Indian YA novels

A relatively new genre, Indian YA has been trying to create its own unique space in the already heavily occupied literary pie of India over the past few years. As a result, Indian YA has seen some amazing stories come to life – stories that not only talk of adventure or magic, but also the problems that young adults face daily. Due to this, we have books that focus on LGBTQIA+, Kashmir and infanticide issues, as well as YA novels that focus on friendship and family relationships. From historical fiction to fantasy, these Indian YA novels will keep you entertained for days.


Talking Of Muskaan

Himanjali Sankar

Muskaan is a bright student, but when she suddenly lands up in the hospital after a suicide attempt, questions and suspicions arise. Himanjali Sankar’s Talking Of Muskaan is literally a talk about Muskaan by three people who are a part of her life – her former best friend Aaliya, the attractive Prateek and the smart Subhojoy. They talk about life in school, their teenage dramas and the secrets that they carry. As they slowly reveal the truth, we learn why Muskaan tried to kill herself. Dealing with bullying, the pressures of school and peers, and homosexuality within an Indian context, this YA book is a must read.

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Slightly Burnt

Payal Dhar

Sahil and Komal have always been joined at the hip. But Komal panics when Sahil tells her that he has some urgent news. She thinks Sahil is asking her out, and she doesn’t want to ruin their friendship and break his heart. A shock awaits her though, since Sahil’s news comes as a complete shock for Komal and has the potential to change their lives forever. A coming-of-age story of teens who just want to be accepted, this story will hold up a mirror to contemporary Indian society and its prejudices.  

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Faces In The Water

Ranjit Lal

The Diwanchand family has a special ‘gift’ that ensures that their lineage gets only blessed with boys. This is due to a well that brings them good luck. Gurmi, one of the boys in the Diwanchand family, is given a strict warning from his mother to not go near the well. But Gurmi cannot escape the temptation. He is shocked to see the faces of three girls staring back at him when he looks into the well. Through them, Gurmi comes to know of his family’s terrible secret, and how the girls, or rather, the ghosts of the well will help him get the revenge they deserve. Hard-hitting yet important, Ranjit Lal’s YA novel sadly rings true even today.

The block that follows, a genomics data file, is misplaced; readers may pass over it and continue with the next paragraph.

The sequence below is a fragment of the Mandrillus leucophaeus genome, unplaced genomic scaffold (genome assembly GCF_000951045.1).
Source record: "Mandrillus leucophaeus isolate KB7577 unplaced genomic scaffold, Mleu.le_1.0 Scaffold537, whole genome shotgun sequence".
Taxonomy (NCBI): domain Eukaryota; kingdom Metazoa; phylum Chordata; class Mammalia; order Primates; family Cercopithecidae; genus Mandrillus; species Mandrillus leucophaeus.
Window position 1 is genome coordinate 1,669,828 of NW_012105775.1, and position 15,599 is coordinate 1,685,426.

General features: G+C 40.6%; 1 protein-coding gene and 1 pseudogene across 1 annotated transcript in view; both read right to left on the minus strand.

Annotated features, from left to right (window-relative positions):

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No Guns At My Son’s Funeral

Paro Anand

Adults might be able to cope with the terror and violence they experience around them daily, but these encounters can have a lasting effect on the easily-moulded minds of children. In Paro Anand’s novel, Aftab leads a double life. While he remains the cheerful and friendly neighbourhood kid during the day, he sneaks away every night to mentor under Akram, who is training him in militancy. Awed by his mentor, Aftab is willing to do anything it takes to get in Akram’s good graces, but does he truly understand the consequences of his decisions? Today, the children of Kashmir are dealing with trials they shouldn’t have to, and this book portrays their situation in a heartfelt manner.

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Gravepyres School For The Recently Deceased

Anita Roy

Joseph Srinivas is the latest transitioner at Gravepyres School, and is learning Mathamythics, practising Cloudforming, understanding Decomposition, and how to ‘see’. However, he would much rather learn how to get back to his parents and his younger sister. He believes to have found an answer to this when he stumbles upon the secret of the Eternal Spring and the custodians of ancient knowledge – the vultures. Joseph and his loyal friend Mishi set out on the adventure of a lifetime as they scale the mysterious mountains of Kozitsthereistan. As the fate of the world hangs on their success, will they be able to save the notyetis and make it back to the Land of the Living?